Earlier this year, Richard Griffen, the current general counsel of NLRB, issued a report on employee handbook rules and social media policies. What is NLRB’s position? That social media posts and conversations are equivalent to workplace discussions. This guidance raises several key issues of interest and relevance for corporate legal and human resources teams.

Six Key Topics for Lawful Employee Handbooks

Griffen outlines and focuses on six key issues regarding employee handbooks and social media in the National Labor Relations Act (NLRA):[1]

  1. Confidentiality
  2. Professionalism
  3. Anti-harassment
  4. Trademark
  5. Photography/Recording
  6. Media Contact

1.  Confidentiality: A Tricky Issue, In Some Cases

It may seem obvious to most, but discussions of terms and conditions of employment, such as wages, hours, or complaints, violate employee confidentiality policies. Much trickier is understanding the broader rules that encompass employee or personal information, “without further clarification.” However, broad prohibitions on disclosing confidential information are lawful as long as they do not reference information regarding employees or a term or condition of employment.

Examples of Unlawful Confidentiality Rules

  • “Never publish or disclose [the Employer’s] or another’s confidential or other proprietary information. Never publish or report on conversations that are meant to be private or internal to [the Employer].”
  • “You must not disclose proprietary or confidential information about [the Employer, or] other associates (if the proprietary or confidential information relating to [the Employer’s] associates was obtained in violation of law or lawful Company policy).”
  •  “Do not disclose details about the employer.”

Examples of Lawful Confidentiality Rules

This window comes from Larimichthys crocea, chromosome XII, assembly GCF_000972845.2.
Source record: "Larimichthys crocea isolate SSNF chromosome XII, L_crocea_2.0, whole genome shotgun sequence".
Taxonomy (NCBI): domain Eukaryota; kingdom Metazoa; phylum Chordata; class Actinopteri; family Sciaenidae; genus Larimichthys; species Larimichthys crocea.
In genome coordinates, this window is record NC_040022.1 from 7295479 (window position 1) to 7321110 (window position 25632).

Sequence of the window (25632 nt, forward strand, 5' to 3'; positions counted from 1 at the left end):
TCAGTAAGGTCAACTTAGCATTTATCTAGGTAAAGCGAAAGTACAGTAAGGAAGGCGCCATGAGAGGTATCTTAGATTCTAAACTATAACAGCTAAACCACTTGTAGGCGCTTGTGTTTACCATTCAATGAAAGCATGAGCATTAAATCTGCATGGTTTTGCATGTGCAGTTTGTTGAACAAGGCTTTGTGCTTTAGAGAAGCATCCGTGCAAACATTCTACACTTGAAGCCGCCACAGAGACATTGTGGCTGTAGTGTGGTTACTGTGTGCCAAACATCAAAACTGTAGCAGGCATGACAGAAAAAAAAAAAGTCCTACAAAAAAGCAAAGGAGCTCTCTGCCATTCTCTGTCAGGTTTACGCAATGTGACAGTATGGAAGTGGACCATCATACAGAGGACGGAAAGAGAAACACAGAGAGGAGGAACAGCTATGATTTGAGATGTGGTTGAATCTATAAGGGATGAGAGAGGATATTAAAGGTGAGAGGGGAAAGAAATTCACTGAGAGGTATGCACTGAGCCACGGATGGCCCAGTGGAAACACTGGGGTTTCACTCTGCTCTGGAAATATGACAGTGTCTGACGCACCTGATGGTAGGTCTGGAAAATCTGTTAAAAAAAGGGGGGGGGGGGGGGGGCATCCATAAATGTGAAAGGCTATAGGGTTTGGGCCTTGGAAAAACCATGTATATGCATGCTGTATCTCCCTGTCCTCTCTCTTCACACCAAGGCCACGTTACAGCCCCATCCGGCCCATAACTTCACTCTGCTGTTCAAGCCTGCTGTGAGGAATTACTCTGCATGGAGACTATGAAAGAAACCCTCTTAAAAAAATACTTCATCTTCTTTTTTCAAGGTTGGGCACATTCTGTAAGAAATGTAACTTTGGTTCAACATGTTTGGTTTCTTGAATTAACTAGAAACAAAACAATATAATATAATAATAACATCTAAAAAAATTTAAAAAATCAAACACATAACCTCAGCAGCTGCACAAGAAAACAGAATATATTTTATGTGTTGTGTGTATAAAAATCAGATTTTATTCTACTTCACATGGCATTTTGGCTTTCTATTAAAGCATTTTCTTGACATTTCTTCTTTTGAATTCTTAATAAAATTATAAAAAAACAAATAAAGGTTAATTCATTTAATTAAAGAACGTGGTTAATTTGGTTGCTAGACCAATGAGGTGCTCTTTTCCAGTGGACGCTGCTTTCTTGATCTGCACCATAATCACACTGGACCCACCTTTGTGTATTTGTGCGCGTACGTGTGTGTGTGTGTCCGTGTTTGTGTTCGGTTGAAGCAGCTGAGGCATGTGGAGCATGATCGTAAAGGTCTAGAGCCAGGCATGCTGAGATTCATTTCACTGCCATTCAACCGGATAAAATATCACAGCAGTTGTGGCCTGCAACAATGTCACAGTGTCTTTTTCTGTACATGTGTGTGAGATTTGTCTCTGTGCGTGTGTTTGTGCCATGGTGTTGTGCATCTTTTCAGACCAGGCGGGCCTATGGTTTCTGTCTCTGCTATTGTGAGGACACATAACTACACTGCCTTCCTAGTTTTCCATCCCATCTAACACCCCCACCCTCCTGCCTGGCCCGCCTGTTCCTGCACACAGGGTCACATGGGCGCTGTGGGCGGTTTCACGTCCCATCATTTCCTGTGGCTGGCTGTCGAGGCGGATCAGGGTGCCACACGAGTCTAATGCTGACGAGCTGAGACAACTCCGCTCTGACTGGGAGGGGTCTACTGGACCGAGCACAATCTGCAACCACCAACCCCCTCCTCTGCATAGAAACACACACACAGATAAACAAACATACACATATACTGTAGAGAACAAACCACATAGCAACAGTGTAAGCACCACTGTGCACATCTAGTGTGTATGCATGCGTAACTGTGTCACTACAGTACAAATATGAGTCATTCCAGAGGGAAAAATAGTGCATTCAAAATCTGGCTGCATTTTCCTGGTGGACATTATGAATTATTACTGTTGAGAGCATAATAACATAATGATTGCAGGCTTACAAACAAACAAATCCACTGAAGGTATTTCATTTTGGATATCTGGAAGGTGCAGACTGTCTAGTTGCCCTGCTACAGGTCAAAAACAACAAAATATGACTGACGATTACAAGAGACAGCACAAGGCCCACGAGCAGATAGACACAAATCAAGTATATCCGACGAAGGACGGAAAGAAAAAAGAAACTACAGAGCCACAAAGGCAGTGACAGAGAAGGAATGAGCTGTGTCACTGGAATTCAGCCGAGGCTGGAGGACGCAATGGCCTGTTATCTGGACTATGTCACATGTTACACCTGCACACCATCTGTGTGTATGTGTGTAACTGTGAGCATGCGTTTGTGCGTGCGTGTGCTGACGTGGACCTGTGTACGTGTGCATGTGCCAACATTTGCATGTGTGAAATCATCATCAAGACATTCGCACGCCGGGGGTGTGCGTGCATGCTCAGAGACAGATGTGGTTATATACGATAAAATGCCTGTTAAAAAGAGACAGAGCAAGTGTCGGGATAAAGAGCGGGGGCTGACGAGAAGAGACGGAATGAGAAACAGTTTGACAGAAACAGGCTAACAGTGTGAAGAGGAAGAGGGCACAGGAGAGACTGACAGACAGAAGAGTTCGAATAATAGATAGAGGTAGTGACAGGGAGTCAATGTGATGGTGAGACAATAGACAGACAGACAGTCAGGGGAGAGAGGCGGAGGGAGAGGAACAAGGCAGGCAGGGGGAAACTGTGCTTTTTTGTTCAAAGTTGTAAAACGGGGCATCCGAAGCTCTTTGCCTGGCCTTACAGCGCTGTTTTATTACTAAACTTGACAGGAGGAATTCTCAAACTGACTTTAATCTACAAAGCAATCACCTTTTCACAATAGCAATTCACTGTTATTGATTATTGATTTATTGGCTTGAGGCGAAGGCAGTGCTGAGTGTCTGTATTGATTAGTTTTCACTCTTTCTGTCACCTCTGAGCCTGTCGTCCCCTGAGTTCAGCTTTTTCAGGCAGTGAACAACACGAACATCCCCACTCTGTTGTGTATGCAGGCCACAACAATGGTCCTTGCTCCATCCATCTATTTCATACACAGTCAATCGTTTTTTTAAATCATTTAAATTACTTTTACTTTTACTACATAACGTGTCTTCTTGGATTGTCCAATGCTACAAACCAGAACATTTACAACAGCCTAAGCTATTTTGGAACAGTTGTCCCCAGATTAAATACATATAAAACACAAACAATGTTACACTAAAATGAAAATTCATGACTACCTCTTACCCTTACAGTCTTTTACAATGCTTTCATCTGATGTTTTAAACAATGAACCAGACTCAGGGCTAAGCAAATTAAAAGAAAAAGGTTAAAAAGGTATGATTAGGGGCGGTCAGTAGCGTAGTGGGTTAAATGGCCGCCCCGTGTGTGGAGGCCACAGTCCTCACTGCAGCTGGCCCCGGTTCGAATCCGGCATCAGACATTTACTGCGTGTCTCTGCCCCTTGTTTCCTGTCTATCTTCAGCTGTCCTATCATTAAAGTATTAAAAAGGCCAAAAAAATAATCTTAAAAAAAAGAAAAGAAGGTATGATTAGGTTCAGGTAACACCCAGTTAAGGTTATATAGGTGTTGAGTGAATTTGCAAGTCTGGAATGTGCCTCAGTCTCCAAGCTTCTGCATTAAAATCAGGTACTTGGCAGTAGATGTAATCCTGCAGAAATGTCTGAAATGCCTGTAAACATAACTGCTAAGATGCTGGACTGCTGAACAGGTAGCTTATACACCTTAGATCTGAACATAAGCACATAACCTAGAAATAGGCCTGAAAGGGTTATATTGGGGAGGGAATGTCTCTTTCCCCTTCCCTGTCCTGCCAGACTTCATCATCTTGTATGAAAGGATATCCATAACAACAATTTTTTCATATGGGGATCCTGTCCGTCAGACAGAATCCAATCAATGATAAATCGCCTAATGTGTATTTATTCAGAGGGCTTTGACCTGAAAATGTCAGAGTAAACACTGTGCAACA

• “No unauthorized disclosure of business ‘secrets’ or other confidential information.”
  • “Do not disclose confidential financial data, or other non-public proprietary company information. Do not share confidential information regarding business partners, vendors or customers.”
  • “Misuse or unauthorized disclosure of confidential information not otherwise available to persons or firms outside [Employer] is cause for disciplinary action, including termination.”

2.  Professionalism: Where to Draw the Line Between Criticizing and Protesting

Employees have the right under Section 7 to criticize or protest their employer’s labor policies or treatment of employees, even if they’re false or defamatory.  Rules that ban false statements will be unlawful unless it specifies that “only maliciously false statements are prohibited.” A policy that requires employees to be civil and professional to coworkers, competitors, or clients, but not the employer or management, will generally be lawful as this kind of conduct is a legitimate business interest. Nevertheless, rules that prohibit employee insubordination have been found lawful, however, those rules must only relate to insubordination and not other conduct.

Examples of Unlawful Professionalism Rules

  • “[B]e respectful to the company, other employees, customers, partners, and competitors.”
  • “Refrain from any action that would harm persons or property or cause damage to the Company’s business or reputation.”

 Examples of Lawful Professional Rules

  • Employees will not be discourteous or disrespectful to a customer or any member of the public while in the course and scope of [company] business.”
  • “Being insubordinate, threatening, intimidating, disrespectful or assaulting a manager/supervisor, coworker, customer or vendor will result in” discipline.

3.  Anti-Harassment: Beware of Rules That Are Overly Broad

Unless you’re co-workers find it insulting or derogatory, then it probably isn’t harassment. Employees have the right under the Act to “argue and debate with each other about unions, management and their terms and conditions of employment.” The Supreme Court has held that “intemperate, abusive and inaccurate statements” will not lose protection.[2]  While an employer does have a legitimate and substantial interest in maintaining a harassment-free environment, rules cannot be overly broad as to be read as prohibiting “vigorous debate or intemperate comments.”